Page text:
Initial accommodations were grand: “The College had arranged for us to live in a great big house that was built around a patio; all five of us were in one big bedroom with five beds, like a dorm,” said Nealon.

At the back of the house, the women noticed a number of rabbits in cages. But it was some weeks before they could identify the mystery meat served at each Sunday dinner.

Four students sitting at a pool

Dorothy and her amigas chat poolside during a break from classes in Mexico.

“That’s when we decided to move,” laughed Nealon.

The group quickly found and rented a modern, sixth-floor apartment in downtown Mexico City. They had a huge chunk of the day free to dine, shop, watch movies, and even nab parts as extras in a film: Since their professors were teaching as a secondary job after working their day jobs, most classes didn’t start until 4 p.m.

In the classroom, the group studied Spanish literature and culture. Outside the classroom, they received a crash course in the language. Although friendly and helpful, none of the neighbors spoke English, and the women quickly became fluent Spanish speakers. “We were living it all day,” said Nealon. “We were taking cabs and going to lunch every day, talking to people constantly.”

After their year abroad, the students came back to Albany for senior year. Nealon went on to teach Spanish at the College for a short stint after graduating, then taught English at Schenectady High School until retiring. She returned to Mexico many times, vacationing in Acapulco with her family and relishing the opportunity to practice her Spanish.

Dorothy and her father

Dorothy comes from a family that has proudly supported education for women, and her beloved dad was a huge proponent.

Nealon, who comes from a family that highly values education, pointed out that her insurance-salesman father was fond of saying, “The best life insurance for a woman is a college degree.” And, said daughter Patricia Schiraldi, Nealon’s example – earning undergraduate and graduate degrees as well as launching the College’s first international study program – continues to inspire younger women.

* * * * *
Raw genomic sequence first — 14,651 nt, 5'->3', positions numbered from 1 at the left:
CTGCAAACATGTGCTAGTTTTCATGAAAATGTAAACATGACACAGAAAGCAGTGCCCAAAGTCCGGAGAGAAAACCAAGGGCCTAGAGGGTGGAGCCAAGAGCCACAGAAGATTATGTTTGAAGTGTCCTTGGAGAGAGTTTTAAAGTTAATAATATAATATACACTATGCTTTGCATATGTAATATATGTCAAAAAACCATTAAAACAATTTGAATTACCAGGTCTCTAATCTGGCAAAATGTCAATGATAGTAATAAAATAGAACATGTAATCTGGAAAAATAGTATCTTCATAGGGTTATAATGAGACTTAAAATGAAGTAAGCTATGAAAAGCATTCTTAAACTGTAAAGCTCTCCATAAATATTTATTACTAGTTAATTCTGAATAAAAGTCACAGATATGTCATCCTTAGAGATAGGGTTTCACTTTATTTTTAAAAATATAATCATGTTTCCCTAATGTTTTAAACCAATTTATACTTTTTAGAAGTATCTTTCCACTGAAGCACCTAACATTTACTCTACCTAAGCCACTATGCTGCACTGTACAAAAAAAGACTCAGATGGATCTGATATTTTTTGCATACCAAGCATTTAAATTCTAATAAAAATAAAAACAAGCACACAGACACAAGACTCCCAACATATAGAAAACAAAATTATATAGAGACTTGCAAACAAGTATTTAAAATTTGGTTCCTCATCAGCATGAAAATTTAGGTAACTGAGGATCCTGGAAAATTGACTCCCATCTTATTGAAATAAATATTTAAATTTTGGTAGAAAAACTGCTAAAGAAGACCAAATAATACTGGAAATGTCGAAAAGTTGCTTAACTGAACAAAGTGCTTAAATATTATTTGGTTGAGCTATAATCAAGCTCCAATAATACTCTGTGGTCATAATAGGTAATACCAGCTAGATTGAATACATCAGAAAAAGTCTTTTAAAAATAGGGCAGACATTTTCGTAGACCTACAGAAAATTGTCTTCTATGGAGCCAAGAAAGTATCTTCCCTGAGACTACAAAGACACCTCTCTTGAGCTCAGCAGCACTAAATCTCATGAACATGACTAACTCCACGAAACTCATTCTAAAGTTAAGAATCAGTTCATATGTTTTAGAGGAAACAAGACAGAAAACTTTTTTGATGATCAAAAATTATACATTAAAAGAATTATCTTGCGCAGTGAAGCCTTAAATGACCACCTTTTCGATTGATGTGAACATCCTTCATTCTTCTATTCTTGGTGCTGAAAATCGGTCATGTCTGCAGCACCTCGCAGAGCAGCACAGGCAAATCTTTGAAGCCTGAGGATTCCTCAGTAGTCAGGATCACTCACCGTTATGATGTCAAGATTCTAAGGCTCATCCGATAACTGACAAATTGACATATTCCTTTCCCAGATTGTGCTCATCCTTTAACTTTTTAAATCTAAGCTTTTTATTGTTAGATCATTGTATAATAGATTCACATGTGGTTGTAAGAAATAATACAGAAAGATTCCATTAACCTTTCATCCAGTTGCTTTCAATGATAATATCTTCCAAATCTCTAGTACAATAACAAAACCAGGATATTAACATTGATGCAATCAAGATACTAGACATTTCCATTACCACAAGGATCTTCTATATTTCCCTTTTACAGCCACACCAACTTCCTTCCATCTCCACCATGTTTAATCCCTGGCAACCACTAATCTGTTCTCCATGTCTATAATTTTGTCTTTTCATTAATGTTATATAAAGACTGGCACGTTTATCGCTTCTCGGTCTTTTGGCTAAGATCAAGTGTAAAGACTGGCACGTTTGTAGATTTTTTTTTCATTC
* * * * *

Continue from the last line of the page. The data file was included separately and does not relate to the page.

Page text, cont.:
Case in point: Granddaughter Laura, who majored in international relations at Northeastern, worked with the United Nations in Switzerland and the European Union in Belgium during her own study-abroad trips. Without Nealon’s trail-blazing precedent, would those opportunities even have been available?

Nealon is, sadly, the only remaining member of that first international-study group. But she’s looking forward to the publication of classmate Buckley’s letters, compiled by Buckley’s husband, Nicholas Arcomano (brother of classmate Marian Arcomano).

“It just takes one person to open the door, and Dorothy did that,” added Thapalia. “The door she and her friends opened when they traveled to Mexico has led to hundreds of students going to dozens of countries.”

Seventy-two years later, the benefits of that first trip live on. Apart from the language, Nealon learned many lessons. “The trip made me much more tolerant of things I wasn’t used to, and it gave me a desire to travel, get around the world, and see things.”